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4 results for North Carolina Historical Review Vol. 46 Issue 4, Oct 1969
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Record #:
21016
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Abstract:
This article examines the spirit and egalitarianism of Jacksonian Democracy on the state level rather than the national level via an examination of the state constitutional convention of 1835. The legal reforms brought on by Jackson's presidency were so extensive that several states required constitutional conventions to make the necessary changes to their laws. North Carolina's constitutional convention is exemplary of the various influences at work on the delegates and of the mood of the times, as well as providing insight into the phenomenon of Jacksonian Democracy on a local level.
Record #:
21019
Author(s):
Abstract:
This article looks at early Spanish exploration and claims to lands on the Atlantic coast including what would become North Carolina. Particular attention is given to Pedro Menendez de Aviles' expedition to the Atlantic Coast on behalf of Spain in 1566 to secure Spanish land claims as well as de Aviles' misconceptions about the geography of the coast and of North America. Appendix I includes extracts from the Register of Diego de Camargo, recorder of the expedition. Appendix II is a translation of a letter of Antonio de Abalia to the Council of Indies.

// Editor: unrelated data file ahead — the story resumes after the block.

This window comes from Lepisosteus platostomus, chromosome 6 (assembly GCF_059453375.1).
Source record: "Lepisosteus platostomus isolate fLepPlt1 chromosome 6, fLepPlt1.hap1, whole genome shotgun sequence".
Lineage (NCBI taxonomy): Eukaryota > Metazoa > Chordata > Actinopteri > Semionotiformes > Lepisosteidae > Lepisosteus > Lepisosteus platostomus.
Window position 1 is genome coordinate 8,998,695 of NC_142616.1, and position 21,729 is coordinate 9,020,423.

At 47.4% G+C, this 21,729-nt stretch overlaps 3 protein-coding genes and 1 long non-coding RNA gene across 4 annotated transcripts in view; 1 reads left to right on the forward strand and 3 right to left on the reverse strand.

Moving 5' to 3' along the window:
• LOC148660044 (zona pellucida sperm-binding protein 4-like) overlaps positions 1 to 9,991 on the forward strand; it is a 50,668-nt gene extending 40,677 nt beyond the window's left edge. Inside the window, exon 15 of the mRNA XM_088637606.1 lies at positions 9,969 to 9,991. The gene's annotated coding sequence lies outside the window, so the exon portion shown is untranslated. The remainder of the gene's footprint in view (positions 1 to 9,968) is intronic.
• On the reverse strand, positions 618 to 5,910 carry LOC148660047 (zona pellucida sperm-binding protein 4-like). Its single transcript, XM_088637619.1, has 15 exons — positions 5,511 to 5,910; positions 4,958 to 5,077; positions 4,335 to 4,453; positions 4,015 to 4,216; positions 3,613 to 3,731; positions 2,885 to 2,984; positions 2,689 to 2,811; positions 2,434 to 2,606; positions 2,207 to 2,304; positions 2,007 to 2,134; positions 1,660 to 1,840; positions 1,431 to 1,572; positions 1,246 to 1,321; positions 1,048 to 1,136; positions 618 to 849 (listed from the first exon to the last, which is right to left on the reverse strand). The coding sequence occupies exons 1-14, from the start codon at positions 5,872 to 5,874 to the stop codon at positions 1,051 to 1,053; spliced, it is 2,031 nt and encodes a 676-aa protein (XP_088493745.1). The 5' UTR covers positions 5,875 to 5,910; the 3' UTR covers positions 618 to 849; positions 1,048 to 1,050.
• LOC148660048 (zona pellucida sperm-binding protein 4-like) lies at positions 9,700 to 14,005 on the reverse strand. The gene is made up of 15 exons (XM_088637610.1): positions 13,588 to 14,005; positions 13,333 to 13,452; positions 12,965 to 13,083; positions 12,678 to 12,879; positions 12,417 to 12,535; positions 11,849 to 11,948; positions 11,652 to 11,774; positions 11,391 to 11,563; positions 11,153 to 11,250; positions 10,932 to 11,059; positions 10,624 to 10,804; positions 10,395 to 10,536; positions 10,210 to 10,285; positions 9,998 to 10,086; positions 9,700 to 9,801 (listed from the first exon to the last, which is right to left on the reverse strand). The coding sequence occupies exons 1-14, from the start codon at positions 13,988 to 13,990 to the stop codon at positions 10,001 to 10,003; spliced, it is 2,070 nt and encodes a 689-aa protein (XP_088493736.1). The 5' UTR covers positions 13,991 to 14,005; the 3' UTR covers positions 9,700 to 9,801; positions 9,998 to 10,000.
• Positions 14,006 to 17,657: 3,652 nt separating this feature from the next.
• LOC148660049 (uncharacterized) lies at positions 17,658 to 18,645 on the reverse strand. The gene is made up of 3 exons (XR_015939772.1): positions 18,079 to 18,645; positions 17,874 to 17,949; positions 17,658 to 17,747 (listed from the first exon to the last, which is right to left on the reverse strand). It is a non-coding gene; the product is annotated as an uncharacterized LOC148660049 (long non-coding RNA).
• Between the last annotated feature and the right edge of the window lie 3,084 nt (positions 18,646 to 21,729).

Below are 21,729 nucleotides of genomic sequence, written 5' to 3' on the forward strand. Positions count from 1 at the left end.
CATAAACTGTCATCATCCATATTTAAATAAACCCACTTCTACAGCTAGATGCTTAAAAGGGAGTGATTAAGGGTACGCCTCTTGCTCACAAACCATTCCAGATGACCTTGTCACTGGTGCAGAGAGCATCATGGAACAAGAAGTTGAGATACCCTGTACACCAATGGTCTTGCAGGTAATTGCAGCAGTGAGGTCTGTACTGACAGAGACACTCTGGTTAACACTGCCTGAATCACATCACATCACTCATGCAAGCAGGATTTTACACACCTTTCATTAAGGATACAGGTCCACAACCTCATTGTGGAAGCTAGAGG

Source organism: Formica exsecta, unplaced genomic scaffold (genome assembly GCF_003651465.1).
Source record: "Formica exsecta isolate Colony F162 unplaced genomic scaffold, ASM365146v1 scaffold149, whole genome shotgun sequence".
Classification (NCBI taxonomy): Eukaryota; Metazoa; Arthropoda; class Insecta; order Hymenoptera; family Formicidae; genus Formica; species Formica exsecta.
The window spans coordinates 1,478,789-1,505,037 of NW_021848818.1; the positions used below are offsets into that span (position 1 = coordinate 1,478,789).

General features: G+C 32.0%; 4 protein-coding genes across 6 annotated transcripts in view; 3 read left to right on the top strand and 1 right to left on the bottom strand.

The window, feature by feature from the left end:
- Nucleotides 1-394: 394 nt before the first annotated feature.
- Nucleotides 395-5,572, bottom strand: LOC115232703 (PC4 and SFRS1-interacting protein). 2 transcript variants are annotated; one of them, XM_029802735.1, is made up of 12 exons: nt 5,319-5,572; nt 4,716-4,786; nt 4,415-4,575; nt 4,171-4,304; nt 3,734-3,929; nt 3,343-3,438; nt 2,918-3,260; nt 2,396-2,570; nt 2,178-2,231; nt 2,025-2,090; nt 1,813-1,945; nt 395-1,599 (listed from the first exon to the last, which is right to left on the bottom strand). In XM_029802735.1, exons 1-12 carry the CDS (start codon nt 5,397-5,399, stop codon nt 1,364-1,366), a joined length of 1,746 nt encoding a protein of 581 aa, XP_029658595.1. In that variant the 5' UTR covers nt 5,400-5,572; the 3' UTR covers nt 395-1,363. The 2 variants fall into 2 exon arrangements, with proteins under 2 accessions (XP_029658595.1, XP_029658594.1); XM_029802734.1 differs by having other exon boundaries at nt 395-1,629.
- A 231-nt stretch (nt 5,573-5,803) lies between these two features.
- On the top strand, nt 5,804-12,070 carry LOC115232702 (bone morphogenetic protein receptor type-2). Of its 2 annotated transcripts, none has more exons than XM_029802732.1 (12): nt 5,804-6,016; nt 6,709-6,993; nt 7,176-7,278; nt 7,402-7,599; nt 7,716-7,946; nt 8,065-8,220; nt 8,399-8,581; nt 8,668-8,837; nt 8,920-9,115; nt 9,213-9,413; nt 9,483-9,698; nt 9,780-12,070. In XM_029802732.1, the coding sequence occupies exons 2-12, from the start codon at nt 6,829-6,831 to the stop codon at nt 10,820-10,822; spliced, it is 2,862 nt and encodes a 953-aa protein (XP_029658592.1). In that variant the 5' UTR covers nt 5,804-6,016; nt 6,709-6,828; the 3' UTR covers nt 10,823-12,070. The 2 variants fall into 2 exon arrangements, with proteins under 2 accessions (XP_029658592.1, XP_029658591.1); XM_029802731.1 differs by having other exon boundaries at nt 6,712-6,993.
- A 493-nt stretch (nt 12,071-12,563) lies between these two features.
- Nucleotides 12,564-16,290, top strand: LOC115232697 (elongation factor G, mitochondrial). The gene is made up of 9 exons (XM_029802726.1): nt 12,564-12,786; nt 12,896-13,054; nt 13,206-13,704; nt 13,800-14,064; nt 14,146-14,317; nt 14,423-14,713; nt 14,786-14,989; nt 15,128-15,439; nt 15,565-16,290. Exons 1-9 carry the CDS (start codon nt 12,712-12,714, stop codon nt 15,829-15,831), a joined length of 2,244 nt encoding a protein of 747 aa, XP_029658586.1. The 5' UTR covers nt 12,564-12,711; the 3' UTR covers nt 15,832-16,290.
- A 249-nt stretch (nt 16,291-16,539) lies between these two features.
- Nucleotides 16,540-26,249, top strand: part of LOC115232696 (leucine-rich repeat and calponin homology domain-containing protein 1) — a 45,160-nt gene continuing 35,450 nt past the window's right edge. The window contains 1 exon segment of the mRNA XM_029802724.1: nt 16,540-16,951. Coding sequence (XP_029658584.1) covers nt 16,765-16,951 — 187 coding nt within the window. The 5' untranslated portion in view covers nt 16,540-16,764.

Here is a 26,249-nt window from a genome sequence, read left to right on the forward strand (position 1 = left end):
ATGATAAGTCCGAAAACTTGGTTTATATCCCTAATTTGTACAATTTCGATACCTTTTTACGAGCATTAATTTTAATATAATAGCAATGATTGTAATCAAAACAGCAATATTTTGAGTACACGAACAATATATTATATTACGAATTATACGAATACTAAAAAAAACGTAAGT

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Record #:
21018
Author(s):
Abstract:
Towns grew into cities because of population increases after the industrial revolution occurred. Growth was unplanned and haphazard, straining infrastructure. The years between 1900 and 1913 saw interest in reform, design, beautification, and city clean-up. Between 1913 and 1929, city planning was formalized, and supporting organizations including chambers of commerce, City Beautiful and city planning commissions were formed. Regulations like zoning ordinances, city plans and studies, and subdivision regulations were created.
Subject(s):
Record #:
21017
Abstract:
This article finds a new source for material relating to the history of North Carolina in New England and New York mariner records who were involved in trade with North Carolina. Looking primarily at two sets of documents relating to the Foote family of Guilford, Connecticut, details of trade, nautical routes, and coastal towns are included as well as information on the Foote family and their business.